If you want to learn more about the 5E Instructional Model, the BSCS Science Learning website has more information.

Tips for Teaching Inquiry-Based Science

While the 5E model gives you a framework for all of your science lessons, it doesn’t help you with classroom management during science investigations. Here are 4 tips to make sure your investigations run smoothly.

1) Set Rules and Expectations

Go over the rules and expectations at the beginning of the year. My very first science lesson of the year is all about how to be safe during science class. Students need to know what is expected of them during investigations. We create a Science Behavior Contract with all of our rules. The students sign it, and they take it home for their parents to sign, as well.

If a student breaks one of the rules, he or she has to sit out for the rest of the exploration that day. We discuss why the decision wasn’t safe, and the student gets to try again the next day.

I’ve found that my students hate sitting out of experiments so much that their behavior changes immediately.

2) Seat Students in Groups for Collaboration

It’s really important for your students to be able to talk and work together for the exploration. I’ve found that seating them in groups is the perfect way to allow for collaboration. That way, my students don’t have to move to find their groups each day at science time. When we move seats, they get a new science group, so they’re not always working with the same people.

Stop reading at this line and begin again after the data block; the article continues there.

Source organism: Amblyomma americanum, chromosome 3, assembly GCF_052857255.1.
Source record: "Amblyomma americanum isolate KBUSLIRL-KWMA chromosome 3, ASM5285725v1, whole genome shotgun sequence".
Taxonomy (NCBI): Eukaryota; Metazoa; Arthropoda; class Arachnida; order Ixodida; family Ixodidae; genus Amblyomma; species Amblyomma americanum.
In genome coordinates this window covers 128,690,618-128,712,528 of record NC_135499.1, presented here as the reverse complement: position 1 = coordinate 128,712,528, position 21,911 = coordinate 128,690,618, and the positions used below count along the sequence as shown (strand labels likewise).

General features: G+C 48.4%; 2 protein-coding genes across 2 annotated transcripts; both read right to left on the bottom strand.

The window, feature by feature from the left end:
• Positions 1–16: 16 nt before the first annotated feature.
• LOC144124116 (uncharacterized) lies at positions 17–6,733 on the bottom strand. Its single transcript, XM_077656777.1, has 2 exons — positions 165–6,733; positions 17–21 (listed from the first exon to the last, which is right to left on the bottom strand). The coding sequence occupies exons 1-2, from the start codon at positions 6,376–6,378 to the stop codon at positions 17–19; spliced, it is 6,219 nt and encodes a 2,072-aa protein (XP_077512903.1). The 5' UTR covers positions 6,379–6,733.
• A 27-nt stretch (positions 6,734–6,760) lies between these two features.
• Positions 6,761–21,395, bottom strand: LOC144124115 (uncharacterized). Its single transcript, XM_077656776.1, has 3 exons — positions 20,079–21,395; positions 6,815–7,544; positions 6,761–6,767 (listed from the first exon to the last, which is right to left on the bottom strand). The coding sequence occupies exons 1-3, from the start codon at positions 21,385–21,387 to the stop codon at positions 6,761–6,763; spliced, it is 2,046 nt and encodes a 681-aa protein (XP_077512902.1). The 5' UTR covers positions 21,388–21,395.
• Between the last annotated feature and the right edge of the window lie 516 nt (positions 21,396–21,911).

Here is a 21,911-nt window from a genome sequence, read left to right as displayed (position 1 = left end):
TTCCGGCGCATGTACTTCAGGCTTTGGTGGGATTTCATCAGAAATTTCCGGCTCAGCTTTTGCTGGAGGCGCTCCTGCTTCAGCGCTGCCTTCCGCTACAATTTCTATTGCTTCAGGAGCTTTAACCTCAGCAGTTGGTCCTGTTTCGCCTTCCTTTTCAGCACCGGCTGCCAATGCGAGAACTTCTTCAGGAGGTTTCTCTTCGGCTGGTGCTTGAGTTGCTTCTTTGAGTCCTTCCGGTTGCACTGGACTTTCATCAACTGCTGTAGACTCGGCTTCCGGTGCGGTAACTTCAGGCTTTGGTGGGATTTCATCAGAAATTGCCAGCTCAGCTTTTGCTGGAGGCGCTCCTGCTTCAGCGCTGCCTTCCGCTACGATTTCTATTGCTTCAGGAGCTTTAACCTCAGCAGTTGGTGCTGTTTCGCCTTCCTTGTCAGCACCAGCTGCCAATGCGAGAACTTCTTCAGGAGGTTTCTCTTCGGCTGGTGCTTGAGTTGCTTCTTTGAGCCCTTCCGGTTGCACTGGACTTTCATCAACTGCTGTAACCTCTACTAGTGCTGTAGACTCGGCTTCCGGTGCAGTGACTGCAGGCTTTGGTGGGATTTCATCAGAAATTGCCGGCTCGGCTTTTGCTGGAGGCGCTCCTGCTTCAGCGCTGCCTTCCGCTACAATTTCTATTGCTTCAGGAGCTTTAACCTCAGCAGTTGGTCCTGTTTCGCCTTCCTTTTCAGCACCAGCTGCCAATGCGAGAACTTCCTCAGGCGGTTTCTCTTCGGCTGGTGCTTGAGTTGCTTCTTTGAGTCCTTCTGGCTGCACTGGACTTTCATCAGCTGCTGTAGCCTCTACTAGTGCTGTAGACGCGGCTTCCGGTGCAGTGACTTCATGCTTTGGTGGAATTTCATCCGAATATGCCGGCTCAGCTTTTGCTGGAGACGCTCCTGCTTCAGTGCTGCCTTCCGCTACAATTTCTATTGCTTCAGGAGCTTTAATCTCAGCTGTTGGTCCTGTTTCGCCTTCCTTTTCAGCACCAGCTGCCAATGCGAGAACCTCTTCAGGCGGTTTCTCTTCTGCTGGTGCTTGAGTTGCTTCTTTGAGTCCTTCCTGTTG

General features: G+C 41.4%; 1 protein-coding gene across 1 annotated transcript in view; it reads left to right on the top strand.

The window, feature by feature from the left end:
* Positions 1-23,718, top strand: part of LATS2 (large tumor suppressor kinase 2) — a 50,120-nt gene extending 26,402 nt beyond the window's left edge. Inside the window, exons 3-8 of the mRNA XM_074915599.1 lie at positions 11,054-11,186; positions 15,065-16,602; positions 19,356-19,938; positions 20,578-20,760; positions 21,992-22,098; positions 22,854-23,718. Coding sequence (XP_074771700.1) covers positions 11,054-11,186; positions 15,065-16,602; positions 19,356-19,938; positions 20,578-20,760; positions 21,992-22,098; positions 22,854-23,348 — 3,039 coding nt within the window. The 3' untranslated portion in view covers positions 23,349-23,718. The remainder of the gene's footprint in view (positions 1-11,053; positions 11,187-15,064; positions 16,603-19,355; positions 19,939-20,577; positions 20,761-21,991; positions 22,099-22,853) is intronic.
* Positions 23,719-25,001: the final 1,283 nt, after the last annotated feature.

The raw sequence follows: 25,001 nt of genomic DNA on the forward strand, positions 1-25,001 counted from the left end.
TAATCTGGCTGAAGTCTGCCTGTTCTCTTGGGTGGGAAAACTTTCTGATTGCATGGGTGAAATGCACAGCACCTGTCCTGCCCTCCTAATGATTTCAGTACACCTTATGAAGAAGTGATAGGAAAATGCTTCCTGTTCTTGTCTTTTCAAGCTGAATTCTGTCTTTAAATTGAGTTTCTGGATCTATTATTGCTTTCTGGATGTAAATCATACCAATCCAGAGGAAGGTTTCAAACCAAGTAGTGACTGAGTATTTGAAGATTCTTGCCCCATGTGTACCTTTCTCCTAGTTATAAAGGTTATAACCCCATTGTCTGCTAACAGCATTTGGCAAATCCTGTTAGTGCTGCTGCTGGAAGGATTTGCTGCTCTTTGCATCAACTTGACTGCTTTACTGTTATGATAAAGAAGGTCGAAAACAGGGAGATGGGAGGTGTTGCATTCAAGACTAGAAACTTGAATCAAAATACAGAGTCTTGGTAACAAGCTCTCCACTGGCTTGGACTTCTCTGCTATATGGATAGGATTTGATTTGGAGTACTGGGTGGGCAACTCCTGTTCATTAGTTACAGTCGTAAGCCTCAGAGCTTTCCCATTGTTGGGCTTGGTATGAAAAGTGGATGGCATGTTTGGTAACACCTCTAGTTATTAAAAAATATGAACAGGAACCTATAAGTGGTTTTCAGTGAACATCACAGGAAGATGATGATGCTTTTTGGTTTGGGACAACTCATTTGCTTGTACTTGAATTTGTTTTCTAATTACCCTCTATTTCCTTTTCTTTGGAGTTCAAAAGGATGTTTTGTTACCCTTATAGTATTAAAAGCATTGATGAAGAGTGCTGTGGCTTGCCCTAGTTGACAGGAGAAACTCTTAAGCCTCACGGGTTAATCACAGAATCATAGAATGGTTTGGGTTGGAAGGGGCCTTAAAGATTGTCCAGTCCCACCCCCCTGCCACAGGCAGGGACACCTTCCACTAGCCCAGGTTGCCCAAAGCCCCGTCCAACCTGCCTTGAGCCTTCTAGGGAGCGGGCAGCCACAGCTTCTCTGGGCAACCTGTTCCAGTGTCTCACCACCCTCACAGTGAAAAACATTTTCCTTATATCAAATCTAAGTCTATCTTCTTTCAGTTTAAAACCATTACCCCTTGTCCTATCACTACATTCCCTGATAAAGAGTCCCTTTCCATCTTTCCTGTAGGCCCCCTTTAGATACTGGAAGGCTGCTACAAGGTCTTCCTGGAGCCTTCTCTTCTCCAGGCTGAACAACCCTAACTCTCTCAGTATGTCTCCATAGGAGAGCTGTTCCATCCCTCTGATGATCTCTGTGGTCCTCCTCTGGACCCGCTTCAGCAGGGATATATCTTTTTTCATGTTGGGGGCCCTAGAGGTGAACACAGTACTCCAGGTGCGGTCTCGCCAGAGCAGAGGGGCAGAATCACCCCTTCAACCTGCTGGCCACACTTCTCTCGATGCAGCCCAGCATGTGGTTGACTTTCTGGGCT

3) Give Your Students Jobs

This will make investigations go much more smoothly! I number the students in each group from 1 through 4. Each person has a different job, and the jobs change weekly.

  • Supply Manager: This student gets supplies for the whole group and puts them away at the end of the lesson. This prevents all the students from being up and moving at the same time.
  • Captain: This student is responsible for making sure everyone stays on task and participates.
  • Recorder: If the group makes any observations or hypotheses during the exploration, the recorder is responsible for jotting them down on a piece of paper.
  • Speaker: This student shares the group’s ideas during the explanation stage when you’re discussing the results of the investigation.

Each Monday, I just renumber the jobs, so person 1 goes from being the supply manager to the captain. That way, everyone gets to have each job about once a month.

4) Set Up Materials Ahead of Time

For some experiments, your students are going to need a lot of supplies. Make sure you have everything you need, and set everything up before the science lesson. I either use time in the morning before school or during my special to get everything ready. I’ve found that my lessons go much better when I’m organized ahead of time.

Transform Your Science Classroom!

Using the 5E model can completely change the way you teach science. Your students will be more engaged, and they will be thinking more about the new science content.

Changing how you teach can seem overwhelming at first, but take it one lesson at a time.

Once you see how excited your students are about learning science, you’ll never want to go back to teaching any other way. Plus, I bet your students will say science is their favorite subject, too!

What's your advice for teaching science effectively? Share with us on Instagram, Facebook, Twitter, and Pinterest.

Tara Dusko is a third grade teacher in Sinking Spring, Pennsylvania. She's spent the past 14 years finding engaging ways to make her students love learning. When she's not planning lessons for her classroom, she is spending time with her husband and two children or trying out new recipes in the kitchen. Get some tips for reducing the stressfulness of teaching on her blog, Teach Without Tears.